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Tuesday, March 08, 2011

10 Sports Documentaries You Should See Before You Die:

10. Deep Water (2006/PG) – Boating – The story of the first solo, non-stop, round-the-world boat race, and the psychological toll it took on its competitors. This film goes beyond the event and gets into the mind of the ship captain who is dealing with his own demons and the nightmare of being at sea for almost a year.  Deep Water is an unforgettable journey into one man's heart of darkness.  This film was produced by the same producer as Touching the Void, which is number 6 on this list.

9. Riding Giants (2004/PG-13) + 9a. The Endless Summer (1966/G) – Surfing – Endless Summer: For this documentary-style sequel to the 1966 film that's achieved a cult-like following in the surfing world, director Bruce Brown trails two Californians to places across the globe searching for the ultimate wave.  Riding Giants: A semi-serious insider's look at the origins of surfing.  The movie covers the colorful and subversive birth of surf culture, and the mythology and lure of the "big wave."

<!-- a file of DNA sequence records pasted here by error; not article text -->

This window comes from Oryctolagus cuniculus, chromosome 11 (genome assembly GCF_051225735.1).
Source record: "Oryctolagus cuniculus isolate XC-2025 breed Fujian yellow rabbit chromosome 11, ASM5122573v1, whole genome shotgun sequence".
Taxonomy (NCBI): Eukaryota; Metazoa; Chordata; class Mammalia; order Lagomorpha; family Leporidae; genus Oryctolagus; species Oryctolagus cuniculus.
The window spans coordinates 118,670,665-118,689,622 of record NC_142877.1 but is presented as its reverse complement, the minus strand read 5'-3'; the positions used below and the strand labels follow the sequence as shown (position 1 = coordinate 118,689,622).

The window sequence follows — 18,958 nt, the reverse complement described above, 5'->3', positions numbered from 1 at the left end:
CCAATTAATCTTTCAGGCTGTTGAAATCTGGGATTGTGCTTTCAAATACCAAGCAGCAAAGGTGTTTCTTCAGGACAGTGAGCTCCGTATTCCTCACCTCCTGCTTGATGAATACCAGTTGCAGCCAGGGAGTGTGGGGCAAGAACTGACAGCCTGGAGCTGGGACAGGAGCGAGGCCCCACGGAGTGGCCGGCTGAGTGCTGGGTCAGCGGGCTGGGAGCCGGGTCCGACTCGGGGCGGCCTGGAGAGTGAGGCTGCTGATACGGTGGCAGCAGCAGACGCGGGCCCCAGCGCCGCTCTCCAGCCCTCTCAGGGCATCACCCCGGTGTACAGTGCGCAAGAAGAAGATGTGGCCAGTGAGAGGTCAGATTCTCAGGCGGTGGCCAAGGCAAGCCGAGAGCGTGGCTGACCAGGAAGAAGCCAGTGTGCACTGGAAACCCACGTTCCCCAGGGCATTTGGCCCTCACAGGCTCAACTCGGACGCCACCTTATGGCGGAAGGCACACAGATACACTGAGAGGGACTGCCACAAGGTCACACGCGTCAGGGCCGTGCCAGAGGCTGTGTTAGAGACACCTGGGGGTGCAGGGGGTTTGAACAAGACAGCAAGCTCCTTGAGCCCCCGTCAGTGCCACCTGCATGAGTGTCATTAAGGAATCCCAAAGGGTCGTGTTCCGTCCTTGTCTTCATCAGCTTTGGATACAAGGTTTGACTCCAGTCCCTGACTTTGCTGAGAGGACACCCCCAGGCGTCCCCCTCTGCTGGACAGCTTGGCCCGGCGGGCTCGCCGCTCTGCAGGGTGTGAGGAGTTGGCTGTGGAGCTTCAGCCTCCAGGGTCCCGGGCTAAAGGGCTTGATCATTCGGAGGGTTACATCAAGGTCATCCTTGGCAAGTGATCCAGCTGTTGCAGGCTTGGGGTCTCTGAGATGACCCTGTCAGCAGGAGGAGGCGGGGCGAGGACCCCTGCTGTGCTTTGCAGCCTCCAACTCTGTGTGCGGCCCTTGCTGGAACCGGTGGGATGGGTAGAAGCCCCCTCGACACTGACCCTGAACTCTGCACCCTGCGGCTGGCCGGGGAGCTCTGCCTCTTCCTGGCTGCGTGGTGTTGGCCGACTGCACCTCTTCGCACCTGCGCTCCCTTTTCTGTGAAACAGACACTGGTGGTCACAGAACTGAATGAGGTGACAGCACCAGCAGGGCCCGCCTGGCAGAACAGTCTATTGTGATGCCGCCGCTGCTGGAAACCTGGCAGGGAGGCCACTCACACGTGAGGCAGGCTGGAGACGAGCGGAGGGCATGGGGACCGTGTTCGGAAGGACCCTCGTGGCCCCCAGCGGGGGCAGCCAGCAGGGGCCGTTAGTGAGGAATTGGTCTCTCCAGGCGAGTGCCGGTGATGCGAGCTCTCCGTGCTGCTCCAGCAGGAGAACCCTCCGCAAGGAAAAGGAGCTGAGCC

8. Pumping Iron (1976/PG) – Bodybuilding – In this classic you can watch Governor Schwarzenegger defend his Mr. Olympia title against the Hulk, Lou Ferrigno.  Pumping iron is as ‘satisfying as having sex with a woman and reaching orgasm’, says Arnold Schwarzenegger in this fascinating docudrama. Though part of this movie is scripted, it is still a great documentary film to check out.  This movie becomes even more fascinating when viewed in the context of Arnie's now notorious political career.